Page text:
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Assessment of pain threshold in haemophilic patients

Authors

  • P. Teyssler,

    1. Department of Tumor Biology, Third Faculty of Medicine, Charles University, Prague, Czech Republic
    2. Clinic of Orthopedics and Traumatology of Children and Adults, Second Faculty of Medicine, Charles University and University Hospital Motol, Prague, Czech Republic
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  • K. Kolostova,

    1. Department of Tumor Biology, Third Faculty of Medicine, Charles University, Prague, Czech Republic
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  • V. Bobek

    Corresponding author
    1. Department of Tumor Biology, Third Faculty of Medicine, Charles University, Prague, Czech Republic
    2. Department of Surgery, Third Faculty of Medicine, Charles University and University Hospital Kralovske Vinohrady, Prague, Czech Republic
    • Correspondence: Vladimir Bobe, MD, PhD, Department of Tumor Biology, Third Faculty of Medicine, Charles University, Ruska 87, 100 97 Prague, Czech Republic.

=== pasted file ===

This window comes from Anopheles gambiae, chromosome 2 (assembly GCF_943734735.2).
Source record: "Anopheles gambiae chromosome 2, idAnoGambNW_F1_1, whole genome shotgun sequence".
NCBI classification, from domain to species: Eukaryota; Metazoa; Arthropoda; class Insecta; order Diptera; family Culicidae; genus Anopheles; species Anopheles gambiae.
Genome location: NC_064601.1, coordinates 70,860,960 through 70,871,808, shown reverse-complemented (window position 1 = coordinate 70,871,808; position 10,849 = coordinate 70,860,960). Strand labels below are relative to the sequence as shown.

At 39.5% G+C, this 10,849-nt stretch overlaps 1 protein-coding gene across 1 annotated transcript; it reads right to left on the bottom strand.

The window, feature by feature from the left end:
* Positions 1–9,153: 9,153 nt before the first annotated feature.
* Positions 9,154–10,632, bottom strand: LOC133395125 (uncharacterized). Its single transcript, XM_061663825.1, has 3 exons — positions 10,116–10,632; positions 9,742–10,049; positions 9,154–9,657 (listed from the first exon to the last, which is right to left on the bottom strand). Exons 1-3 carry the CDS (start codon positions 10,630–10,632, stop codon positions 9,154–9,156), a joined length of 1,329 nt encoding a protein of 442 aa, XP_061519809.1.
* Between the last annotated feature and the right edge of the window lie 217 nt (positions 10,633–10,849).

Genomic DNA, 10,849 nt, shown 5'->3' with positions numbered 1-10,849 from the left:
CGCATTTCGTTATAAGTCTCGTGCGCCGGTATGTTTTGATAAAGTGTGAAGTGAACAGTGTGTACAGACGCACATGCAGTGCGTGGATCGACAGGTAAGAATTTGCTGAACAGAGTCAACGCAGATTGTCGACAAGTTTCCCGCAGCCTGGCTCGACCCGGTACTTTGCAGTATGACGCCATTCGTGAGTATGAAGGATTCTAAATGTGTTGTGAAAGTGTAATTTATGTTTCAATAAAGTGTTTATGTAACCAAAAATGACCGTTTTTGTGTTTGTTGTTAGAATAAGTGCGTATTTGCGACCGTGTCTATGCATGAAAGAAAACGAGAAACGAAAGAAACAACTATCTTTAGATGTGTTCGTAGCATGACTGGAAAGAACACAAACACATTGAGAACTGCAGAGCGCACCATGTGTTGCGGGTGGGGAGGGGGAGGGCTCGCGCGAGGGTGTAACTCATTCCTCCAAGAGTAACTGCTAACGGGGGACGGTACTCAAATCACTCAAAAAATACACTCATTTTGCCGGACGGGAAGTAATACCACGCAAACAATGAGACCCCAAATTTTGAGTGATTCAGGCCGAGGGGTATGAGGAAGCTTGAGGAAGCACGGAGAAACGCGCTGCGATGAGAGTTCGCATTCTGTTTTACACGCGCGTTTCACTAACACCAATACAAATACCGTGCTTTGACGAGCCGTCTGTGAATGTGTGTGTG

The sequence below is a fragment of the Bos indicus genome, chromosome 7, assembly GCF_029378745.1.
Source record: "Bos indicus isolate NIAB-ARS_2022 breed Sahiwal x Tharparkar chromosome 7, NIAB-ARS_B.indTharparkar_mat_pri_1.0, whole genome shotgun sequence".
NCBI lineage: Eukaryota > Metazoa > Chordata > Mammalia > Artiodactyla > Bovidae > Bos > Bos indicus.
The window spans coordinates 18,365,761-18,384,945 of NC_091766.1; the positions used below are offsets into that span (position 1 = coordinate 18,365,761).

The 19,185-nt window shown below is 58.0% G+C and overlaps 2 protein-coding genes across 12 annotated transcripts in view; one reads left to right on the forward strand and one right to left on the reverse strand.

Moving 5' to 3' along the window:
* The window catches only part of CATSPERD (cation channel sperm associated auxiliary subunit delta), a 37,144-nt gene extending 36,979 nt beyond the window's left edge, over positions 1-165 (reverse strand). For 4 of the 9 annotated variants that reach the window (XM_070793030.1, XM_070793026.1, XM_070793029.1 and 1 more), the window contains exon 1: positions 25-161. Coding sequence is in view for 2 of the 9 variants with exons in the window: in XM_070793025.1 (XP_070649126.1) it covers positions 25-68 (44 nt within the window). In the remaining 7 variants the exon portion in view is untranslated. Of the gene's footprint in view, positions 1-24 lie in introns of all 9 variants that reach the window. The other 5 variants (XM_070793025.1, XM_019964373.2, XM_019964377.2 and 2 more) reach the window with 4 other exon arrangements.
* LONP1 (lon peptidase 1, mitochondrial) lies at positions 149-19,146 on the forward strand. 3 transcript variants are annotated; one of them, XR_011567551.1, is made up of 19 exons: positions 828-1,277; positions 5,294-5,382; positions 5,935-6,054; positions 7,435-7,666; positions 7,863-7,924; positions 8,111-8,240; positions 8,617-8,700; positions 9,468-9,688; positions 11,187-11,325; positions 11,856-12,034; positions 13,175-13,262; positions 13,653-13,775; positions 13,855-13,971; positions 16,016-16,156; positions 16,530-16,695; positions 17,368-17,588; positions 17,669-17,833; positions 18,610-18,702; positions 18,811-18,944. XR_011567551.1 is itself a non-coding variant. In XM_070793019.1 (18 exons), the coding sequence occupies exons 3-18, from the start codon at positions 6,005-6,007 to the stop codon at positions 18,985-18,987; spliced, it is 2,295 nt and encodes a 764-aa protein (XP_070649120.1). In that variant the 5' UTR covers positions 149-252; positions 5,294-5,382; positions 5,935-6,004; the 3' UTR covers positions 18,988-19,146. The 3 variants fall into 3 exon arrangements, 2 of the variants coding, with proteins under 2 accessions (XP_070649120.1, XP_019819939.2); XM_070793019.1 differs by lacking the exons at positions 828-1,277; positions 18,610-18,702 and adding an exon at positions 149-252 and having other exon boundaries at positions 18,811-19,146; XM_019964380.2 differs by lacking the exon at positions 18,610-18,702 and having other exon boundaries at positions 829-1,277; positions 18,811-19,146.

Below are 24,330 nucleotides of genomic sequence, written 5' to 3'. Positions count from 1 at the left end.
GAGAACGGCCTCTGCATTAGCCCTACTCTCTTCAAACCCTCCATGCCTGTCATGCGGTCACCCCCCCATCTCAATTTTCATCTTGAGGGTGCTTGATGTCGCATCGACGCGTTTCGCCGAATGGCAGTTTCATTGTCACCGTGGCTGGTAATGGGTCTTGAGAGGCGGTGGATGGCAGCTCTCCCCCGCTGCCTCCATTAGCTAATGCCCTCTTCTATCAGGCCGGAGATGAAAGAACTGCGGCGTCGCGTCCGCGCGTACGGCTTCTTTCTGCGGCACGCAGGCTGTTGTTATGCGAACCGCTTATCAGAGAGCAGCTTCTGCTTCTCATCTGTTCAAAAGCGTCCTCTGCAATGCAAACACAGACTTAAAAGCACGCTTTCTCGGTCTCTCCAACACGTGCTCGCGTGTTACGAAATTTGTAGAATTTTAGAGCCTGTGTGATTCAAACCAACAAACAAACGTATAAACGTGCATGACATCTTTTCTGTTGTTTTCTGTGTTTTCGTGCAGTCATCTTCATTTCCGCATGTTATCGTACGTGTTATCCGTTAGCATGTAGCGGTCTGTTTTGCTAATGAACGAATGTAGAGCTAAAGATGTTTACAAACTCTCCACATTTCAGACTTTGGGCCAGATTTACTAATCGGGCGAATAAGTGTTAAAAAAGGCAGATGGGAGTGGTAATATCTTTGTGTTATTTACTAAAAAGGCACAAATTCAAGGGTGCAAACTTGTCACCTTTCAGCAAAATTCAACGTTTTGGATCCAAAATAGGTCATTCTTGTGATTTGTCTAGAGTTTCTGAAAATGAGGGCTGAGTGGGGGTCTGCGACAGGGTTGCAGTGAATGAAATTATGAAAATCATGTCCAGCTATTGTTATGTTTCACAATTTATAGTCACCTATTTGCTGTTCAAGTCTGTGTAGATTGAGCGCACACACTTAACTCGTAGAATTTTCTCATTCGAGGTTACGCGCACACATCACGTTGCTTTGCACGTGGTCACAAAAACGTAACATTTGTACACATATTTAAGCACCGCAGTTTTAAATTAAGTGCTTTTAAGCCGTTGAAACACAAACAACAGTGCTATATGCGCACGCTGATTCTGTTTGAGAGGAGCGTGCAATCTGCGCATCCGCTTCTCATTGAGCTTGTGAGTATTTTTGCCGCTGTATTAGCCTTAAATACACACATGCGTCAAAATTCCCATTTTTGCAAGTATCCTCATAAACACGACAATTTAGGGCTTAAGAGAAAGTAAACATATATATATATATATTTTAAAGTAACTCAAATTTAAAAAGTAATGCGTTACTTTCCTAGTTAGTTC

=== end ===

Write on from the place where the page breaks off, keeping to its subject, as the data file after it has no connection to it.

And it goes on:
Tel: +420 267 102 108; fax: +420 267 102 650;

      e-mail: vbobek@centrum.cz

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Summary

Many patients with haemophilia (PWH) live with persistent end-stage arthritis, as a result of multiple joint haemarthrosis, and experience daily pain. For these people, pain becomes a central aspect of life. The aim of this study was to use mechanical pain thresholds (MPT) to characterize pain perception in different PWH groups. The groups tested were characterized by age, previous bleeding into joints, Hemophilia Joint Health Score (HJHS) and PAIN perception score in the HJHS scoring. A total of 23 PWH (haemophilia A) were included in this study (10 children, 13 adults). A total of 12 PWH suffered from repeated bleeding into some of the tested joints. Data were compared to those collected from 15 age-matched control subjects. The most significant differences in MPTs were found when the PWH were compared to the controls, based on the differences in PAIN score (PAIN score 1 and 2) in all the tested joints, except for the right knee. Similarly, the difference in MPT in ankle joints was confirmed when PWH with and without bleeding were compared to controls. Summarizing the outcomes, we can emphasize the potential usefulness of MPT as an objective tool in evaluating the pain of PWH.

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